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Parenting Questions Part 3: When You Think Your Child Has a Substance Abuse Problem

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Today’s questions deal with the uncertainty a parent faces when they suspect their child is abusing drugs or alcohol. (Part 1) (Part 2)

Should I give my teen a drug test once a month or trust their word that they are clean? Neither. Parents should never rely on a drug test or their child’s word for assurance that their child is not using drugs. As depressing as this might sound, you never really know if your child is telling the truth, and you certainly should never let your guard down. Parents who rely on a regular drug test often get too comfortable that they’ve done all that they need to do in order to keep their kids drug-free. Teens are good about finding ways around the drug tests – there are countless websites that assist them with that – and these teens often become addicted before their parent finds out that they are using.

Instead of giving regular drug tests or assuming your child is telling you the truth, have conversations with your child about the dangers of drugs. This would be a good time to ask questions of your teen to find out what kinds of things other kids their age are doing, and what temptations they have had to face. By talking openly and regularly with your teen, you can find out a lot of information you wouldn’t otherwise get.

Should I look through my teen’s room or respect their privacy? In general, a parent that is respectful of their teen’s privacy will develop a better trust between their child and themselves. However, a parent should not be afraid to walk into their teen’s room unannounced to see what they are up to. Parents need to remain alert and look for signs of drug abuse whenever they talk to their teen. Even though a teen on drugs tries to be careful to not get caught, an attentive parent can often see the signs by just paying attention without even having to snoop. However, when it is a matter of life or death, as drug abuse often is, privacy takes a back seat to finding out the hard truth.

Is it necessary to get my teen professional help for a drug problem? One of the most dangerous mistakes parents make is to try to handle a child’s drug or alcohol problem on their own. Parents may be ashamed that their child has a problem, and they will keep from telling people as long as possible. Meanwhile, the teen sinks deeper and deeper into their drug abuse and addiction, and pretty soon it will be hard for even professionals to help. Parents need to understand that getting help early offers the best chance at success. It is often necessary for parents to turn to the experts to help their family get back on track. In the long run, it will make for a healthier, happier family, and will actually save them from some embarrassment in the long run.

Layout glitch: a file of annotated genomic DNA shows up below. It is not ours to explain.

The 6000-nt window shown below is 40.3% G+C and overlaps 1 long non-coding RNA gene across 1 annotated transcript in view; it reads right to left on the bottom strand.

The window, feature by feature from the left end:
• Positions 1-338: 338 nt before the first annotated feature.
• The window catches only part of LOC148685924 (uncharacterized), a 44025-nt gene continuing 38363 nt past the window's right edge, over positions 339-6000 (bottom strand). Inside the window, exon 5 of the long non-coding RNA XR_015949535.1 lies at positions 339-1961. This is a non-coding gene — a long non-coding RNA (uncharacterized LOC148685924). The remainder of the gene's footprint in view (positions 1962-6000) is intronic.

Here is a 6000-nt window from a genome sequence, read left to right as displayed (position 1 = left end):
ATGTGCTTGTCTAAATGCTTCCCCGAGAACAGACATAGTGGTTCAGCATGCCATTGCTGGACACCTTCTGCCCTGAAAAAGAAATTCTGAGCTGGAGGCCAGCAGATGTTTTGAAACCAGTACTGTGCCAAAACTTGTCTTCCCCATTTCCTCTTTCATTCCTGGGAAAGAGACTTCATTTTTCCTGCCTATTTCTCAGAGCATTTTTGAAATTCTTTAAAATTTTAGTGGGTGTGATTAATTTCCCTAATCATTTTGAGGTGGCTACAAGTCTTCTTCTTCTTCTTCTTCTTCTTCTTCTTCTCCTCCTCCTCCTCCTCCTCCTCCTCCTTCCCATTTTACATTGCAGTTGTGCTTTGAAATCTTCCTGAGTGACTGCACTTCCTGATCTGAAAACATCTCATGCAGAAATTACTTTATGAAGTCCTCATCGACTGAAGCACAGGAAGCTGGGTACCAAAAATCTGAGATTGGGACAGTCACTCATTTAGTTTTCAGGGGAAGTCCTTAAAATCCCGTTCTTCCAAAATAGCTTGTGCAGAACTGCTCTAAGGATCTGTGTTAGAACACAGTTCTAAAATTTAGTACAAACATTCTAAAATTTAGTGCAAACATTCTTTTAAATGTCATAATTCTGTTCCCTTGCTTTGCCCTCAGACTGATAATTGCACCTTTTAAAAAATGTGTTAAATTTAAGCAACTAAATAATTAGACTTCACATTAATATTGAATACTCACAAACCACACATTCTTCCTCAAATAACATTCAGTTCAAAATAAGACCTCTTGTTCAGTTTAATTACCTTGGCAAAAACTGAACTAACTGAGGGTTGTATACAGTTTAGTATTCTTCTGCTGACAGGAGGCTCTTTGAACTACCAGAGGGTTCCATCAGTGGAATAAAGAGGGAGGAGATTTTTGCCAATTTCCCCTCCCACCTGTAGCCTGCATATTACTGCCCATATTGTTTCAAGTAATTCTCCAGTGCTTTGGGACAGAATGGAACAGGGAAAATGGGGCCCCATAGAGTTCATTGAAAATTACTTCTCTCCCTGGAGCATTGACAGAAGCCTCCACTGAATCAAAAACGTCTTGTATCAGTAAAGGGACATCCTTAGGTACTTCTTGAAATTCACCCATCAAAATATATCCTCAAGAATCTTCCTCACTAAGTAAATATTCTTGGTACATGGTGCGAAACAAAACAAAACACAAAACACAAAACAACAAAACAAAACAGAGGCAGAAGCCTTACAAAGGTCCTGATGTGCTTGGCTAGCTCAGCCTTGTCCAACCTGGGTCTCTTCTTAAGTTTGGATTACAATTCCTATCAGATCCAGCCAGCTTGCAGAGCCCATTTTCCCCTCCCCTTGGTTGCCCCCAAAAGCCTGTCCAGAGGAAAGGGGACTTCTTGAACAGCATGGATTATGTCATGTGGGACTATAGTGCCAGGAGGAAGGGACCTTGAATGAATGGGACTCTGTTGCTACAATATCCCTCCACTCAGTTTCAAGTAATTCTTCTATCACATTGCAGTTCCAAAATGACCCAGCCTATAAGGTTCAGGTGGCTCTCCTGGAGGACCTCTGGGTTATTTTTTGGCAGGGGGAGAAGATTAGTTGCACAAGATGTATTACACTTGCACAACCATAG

Sources

(1) The Anti Drug

Time to Talk

Talking to Kids About Your Past Drug Use

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Bethany Winkel

This article was written by Bethany Winkel

Joining the TSN online family in 2008, Bethany has used her skills as a writer to reach many people through her blog. Always eager to be a help to others, she is pleased to see her writing become a source of information, encouragement, and hope for those impacted by substance abuse. Bethany is happy to be involved with an organization that is making a difference in the lives of others. Bethany has also held the position of development coordinator for a nonprofit youth center for the past 6 years. With her expertise in grant writing, Bethany has raised over $1 million for programming that benefits at-risk youth. The happy mother of 4 young children, Bethany juggles her writing from home with spending time with her family. If her hours of research for her TSN blog articles have taught her one thing, it is to be an involved parent who takes time to listen to her kids.

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